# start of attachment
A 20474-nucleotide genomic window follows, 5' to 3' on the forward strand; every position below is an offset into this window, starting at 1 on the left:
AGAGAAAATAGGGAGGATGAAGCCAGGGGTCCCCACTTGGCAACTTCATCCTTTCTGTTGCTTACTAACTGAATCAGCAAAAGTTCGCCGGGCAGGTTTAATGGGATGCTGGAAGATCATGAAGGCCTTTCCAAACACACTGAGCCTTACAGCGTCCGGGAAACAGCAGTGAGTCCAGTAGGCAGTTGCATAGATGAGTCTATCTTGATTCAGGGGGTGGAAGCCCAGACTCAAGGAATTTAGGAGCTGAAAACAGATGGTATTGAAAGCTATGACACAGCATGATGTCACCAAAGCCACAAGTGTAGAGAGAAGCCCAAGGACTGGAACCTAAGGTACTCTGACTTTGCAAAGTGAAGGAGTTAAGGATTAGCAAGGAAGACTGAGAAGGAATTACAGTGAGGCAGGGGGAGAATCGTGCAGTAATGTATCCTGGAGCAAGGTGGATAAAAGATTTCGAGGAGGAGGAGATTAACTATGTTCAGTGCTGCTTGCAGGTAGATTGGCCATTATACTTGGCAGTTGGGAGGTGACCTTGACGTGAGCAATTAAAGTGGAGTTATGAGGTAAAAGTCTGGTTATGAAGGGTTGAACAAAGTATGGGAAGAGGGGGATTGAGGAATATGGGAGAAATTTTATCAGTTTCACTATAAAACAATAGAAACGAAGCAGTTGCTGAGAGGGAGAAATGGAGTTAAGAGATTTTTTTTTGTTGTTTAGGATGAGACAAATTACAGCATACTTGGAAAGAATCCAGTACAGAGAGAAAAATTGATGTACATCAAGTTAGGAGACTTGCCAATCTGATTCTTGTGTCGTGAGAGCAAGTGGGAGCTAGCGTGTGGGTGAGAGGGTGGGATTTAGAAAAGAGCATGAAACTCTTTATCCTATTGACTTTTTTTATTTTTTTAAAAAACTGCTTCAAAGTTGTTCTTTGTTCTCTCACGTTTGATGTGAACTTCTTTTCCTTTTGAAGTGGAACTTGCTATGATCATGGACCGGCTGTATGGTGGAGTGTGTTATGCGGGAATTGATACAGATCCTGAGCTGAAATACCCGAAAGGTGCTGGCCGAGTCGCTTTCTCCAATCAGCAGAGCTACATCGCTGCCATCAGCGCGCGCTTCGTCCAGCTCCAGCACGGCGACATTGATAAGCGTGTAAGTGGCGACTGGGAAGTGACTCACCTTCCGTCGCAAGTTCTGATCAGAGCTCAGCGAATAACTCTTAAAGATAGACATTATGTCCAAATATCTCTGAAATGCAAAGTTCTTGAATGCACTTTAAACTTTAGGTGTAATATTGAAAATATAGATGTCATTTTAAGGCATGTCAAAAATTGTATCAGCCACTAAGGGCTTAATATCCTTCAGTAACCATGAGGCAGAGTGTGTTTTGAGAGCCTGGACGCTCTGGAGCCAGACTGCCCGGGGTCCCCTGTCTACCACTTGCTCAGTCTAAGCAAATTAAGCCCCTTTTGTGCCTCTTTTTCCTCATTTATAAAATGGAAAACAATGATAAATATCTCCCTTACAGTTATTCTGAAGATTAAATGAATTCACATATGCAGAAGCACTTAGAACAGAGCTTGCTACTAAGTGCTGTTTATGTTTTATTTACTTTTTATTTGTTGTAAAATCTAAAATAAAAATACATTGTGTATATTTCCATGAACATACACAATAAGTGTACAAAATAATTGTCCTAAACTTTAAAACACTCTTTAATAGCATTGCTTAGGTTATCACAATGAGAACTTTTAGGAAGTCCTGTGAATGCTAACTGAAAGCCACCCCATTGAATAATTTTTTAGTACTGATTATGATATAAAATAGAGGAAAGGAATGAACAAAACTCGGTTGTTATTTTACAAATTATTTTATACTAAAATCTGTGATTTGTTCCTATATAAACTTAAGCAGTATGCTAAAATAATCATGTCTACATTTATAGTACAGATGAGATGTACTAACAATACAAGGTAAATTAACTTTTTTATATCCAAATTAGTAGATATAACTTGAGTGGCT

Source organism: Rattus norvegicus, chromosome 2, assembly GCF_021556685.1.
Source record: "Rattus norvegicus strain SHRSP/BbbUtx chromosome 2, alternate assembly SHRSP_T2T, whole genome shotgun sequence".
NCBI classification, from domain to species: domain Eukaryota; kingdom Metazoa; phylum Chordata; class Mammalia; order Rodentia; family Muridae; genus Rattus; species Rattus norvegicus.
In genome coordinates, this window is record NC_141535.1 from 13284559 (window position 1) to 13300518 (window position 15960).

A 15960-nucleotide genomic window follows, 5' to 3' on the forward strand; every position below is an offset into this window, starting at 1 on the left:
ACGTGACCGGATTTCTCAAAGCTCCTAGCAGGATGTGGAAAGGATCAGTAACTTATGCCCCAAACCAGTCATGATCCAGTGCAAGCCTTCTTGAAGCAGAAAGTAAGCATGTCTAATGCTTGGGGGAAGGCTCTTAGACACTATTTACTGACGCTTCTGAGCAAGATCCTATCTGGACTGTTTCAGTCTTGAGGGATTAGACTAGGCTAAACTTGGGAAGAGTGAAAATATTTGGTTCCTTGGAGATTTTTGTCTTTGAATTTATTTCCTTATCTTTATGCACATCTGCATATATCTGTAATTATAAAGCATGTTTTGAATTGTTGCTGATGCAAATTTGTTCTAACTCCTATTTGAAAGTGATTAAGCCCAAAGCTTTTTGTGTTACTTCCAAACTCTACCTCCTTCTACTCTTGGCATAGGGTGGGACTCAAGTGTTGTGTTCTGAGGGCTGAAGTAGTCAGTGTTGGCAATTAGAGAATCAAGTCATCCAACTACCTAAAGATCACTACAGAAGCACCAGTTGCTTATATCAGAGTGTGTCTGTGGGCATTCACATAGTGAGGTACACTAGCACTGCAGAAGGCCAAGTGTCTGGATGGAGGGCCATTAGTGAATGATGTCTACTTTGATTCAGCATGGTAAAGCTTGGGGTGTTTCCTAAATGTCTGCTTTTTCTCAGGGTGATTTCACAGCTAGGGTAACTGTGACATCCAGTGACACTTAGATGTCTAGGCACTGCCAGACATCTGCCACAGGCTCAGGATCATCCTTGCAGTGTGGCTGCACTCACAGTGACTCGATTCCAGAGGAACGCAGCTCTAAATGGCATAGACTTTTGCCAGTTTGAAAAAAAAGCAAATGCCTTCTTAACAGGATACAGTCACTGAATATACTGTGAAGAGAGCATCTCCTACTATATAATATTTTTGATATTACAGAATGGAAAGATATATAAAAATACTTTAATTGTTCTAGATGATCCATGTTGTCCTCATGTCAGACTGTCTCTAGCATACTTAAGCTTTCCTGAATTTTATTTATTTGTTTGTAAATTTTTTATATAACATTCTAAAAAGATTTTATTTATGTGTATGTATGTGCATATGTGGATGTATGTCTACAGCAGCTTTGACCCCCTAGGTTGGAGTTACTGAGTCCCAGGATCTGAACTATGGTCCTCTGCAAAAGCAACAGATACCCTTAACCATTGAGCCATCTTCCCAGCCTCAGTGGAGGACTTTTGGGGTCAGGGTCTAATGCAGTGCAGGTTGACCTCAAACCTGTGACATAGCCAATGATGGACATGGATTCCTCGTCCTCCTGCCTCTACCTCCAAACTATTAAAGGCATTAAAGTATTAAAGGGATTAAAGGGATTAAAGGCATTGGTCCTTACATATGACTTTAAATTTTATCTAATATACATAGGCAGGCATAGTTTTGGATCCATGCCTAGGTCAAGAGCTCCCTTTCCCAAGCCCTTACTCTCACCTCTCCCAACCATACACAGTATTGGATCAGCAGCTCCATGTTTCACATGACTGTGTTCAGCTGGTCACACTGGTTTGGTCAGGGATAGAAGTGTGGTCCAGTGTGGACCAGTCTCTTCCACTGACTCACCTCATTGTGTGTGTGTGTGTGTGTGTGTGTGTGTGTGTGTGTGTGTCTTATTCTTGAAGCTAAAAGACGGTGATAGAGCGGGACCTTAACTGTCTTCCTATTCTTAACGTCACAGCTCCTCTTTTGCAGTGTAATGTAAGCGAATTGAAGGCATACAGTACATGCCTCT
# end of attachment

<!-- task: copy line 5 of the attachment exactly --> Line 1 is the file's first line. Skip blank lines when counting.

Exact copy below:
NCBI classification, from domain to species: domain Eukaryota; kingdom Metazoa; phylum Chordata; class Mammalia; order Rodentia; family Muridae; genus Rattus; species Rattus norvegicus.